Willis McGahee tore a knee ligament. Rob Gronkowski broke his arm. Byron Leftwich fractured two ribs.
Just another Sunday this year in the NFL, right?
Following day-after doctor exams, MRIs and X-rays, these were the biggest of Monday's big-name injury revelations.
McGahee, the star running back on the 7-3 Denver Broncos, will miss six to eight weeks after suffering what head coach John Fox described Monday as a "non-surgical tear" of the MCL in his right knee in Sunday's victory over San Diego.
It's a huge blow to the Broncos, as McGahee gave Peyton Manning and the passing attack an ample running threat to help keep defences honest. Rookie Ronnie Hillman should get the majority of McGahee's carries.
In his last college game after the 2002 season, McGahee tore the ACL, MCL and PCL in his left knee and sat out his first NFL season in Buffalo during the long recovery.
Gronkowski broke his left forearm while blocking on an extra point after a meaningless late TD in New England's 59-24 win over Indianapolis. He already has had surgery to repair the break and, according to Tom Curran of CSN New England, will miss four to eight weeks.
There are six weeks remaining in the regular season.
Gronkowski has accounted for a quarter of Tom Brady's passing yards this season, and his importance to the Patriots offence increased when his tight-end counterpart, Aaron Hernandez, became hobbled by a severely sprained ankle. Hernandez is expected to return Thursday night against the New York Jets.
Pats head coach Bill Belichick instantly took heat Monday for having had Gronkowski in for so meaningless a play.
Belichick defended the move in a radio interview, saying it wouldn't be a "successful approach" for a coach to tell one player he has to stay in the game, while taking another out just because he's "really important."
As for Leftwich, he heroically finished Sunday night's loss to Baltimore despite fracturing two ribs and separating a shoulder, ESPN's Chris Mortensen reported.
Leftwich was playing in place of Ben Roethlisberger, who himself suffered shoulder and rib injuries six days earlier and is not expected back for two or three more weeks.
It is "unlikely" Leftwich will start Sunday at Cleveland, the report said. In that event, Charlie Batch presumably would start instead, and the Steelers would have to sign somebody ASAP to back him up.
It was clear that something was wrong with Leftwich, as by the fourth quarter he winced after every hit, and was unable to reach receivers on deep patterns.
If I'm an underworked shoulder or ribs specialist, I'm moving to Pittsburgh.
FOOTBALL GODS HATE MERIWEATHER: Washington safety Brandon Meriweather tore the ACL in his right knee Sunday against Philadelphia. It was his first game of the season, as he'd been recovering from a sprained MCL and PCL in his left knee. How unfair is that?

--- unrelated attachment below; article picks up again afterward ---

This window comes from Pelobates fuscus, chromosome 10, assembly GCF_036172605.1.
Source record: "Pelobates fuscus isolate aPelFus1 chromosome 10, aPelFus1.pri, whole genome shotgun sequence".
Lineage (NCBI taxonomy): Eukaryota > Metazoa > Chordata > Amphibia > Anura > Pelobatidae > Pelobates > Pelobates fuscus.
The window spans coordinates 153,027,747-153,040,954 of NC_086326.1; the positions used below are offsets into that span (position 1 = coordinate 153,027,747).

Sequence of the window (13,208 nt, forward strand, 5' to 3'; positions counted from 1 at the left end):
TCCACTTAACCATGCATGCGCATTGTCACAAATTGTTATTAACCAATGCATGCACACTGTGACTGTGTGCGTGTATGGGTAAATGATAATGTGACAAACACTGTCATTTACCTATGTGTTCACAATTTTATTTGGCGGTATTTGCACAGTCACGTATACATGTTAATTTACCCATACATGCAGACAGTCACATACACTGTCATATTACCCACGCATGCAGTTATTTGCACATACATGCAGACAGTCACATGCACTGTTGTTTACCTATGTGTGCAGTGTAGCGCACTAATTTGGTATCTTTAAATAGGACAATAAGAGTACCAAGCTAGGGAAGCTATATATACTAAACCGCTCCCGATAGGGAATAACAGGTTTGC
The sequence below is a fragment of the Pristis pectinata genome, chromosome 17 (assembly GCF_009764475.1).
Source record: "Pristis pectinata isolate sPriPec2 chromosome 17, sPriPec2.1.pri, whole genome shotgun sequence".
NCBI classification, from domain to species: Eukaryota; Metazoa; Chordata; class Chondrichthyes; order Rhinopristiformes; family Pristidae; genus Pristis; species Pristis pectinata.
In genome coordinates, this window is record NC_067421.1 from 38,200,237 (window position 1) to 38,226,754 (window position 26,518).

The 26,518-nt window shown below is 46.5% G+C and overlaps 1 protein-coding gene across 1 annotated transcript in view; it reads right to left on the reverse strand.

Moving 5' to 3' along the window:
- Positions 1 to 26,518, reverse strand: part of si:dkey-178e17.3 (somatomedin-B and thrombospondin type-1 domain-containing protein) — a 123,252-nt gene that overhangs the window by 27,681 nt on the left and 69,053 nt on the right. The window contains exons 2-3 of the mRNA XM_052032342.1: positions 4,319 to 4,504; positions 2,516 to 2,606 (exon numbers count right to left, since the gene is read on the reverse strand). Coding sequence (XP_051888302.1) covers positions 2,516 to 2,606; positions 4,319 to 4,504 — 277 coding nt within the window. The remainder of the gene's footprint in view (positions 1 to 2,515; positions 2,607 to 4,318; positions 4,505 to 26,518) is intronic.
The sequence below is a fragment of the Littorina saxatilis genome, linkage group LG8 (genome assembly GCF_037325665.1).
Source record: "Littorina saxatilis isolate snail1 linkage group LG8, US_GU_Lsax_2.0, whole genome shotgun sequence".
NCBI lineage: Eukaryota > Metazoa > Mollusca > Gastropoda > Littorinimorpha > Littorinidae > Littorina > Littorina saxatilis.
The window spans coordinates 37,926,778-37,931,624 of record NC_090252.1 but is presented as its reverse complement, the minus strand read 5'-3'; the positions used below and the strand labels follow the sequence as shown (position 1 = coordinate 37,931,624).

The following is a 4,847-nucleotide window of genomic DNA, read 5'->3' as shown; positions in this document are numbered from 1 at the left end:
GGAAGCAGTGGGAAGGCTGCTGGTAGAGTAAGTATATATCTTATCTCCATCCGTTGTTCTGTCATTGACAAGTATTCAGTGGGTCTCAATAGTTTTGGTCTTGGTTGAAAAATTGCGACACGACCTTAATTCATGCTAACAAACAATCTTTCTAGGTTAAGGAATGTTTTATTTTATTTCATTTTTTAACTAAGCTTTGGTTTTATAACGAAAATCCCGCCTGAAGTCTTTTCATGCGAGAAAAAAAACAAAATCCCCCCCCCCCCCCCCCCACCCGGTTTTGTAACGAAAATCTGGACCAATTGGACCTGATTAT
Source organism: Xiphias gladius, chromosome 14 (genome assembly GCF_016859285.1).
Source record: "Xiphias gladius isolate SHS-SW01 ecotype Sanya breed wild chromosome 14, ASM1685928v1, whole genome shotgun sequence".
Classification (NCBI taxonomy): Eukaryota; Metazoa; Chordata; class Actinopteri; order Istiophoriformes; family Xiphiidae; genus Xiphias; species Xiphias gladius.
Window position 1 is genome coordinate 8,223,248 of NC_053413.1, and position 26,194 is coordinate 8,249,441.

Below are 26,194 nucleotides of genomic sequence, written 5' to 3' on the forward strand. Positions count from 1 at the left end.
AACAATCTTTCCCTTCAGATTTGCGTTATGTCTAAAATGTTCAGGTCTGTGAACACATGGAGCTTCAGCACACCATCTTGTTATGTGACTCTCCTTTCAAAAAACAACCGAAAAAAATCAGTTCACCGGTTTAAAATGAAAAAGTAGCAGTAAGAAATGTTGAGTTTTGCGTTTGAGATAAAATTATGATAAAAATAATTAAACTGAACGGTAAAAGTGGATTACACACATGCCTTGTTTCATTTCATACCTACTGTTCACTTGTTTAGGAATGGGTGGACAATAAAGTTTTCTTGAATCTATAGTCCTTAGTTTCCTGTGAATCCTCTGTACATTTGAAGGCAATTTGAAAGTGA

REED SUSPENDED: The NFL suspended Baltimore safety Ed Reed for one game for repeatedly violating the rule prohibiting hits to the head and neck area. Barring a successful appeal, he'll sit out the Ravens' game Sunday in San Diego. ProFootballTalk.com connected the dots and determined the NFL's threshold here might be three egregious hits.
JAGS PROMOTE HENNE: After Chad Henne nearly led Jacksonville to a huge upset of the Texans in Houston, the Jaguars have promoted him to starting quarterback. Blaine Gabbert had been playing almost as miserably this season as last. Henne looked good in relief of Gabbert on Nov. 9 against Indianapolis, and he threw for 354 yards and four touchdowns in Houston, without an interception.
HARVIN STILL OUT: Minnesota Vikings wide receiver Percy Harvin did not practise Monday, coming off the team's bye week. He suffered a bad sprain to his left ankle on Nov. 4. Head coach Leslie Frazier said Harvin did not have a setback last week, and that most of the swelling is gone. But Harvin "just hadn't made enough progress to put him out there yet, so we'll see how he does on Wednesday."
ELI'S ARM HAS 'MORE POP': New York Giants quarterback Eli Manning said his throwing arm benefitted from a week off. "It felt good," he said after Monday's practice. "I think it definitely had a little more pop to it. I felt no fatigue (before the bye). Obviously, sometimes during the course of the season you may not realize it. But today the arm felt good. I threw some deep ones and didn't have to struggle to get it out there."
REID VOWS TO 'KEEP BATTLING'
The Andy Reid firing watch becomes equally more uncomfortable as inevitable with each passing Monday.
Asked this week whether he is considering stepping down after his 3-7 Philadelphia Eagles lost their sixth straight in Washington, Reid said:
"I'm standing in front of the team and telling them these are the things we need to do, one of which is to continue to battle. So, I think that'd be a cop-out. That's not how I see things. That's not the way I'm wired.
"We're going to keep battling and do it as a team. I'm not going to tell the guys one thing and then do the other."
On whether Michael Vick will be the starting QB when he returns to full health, Reid said: "Well, we'll see how he does this week, but yes."
Rookie Nick Foles started for the severely concussed Vick against the Redskins, and was ineffective.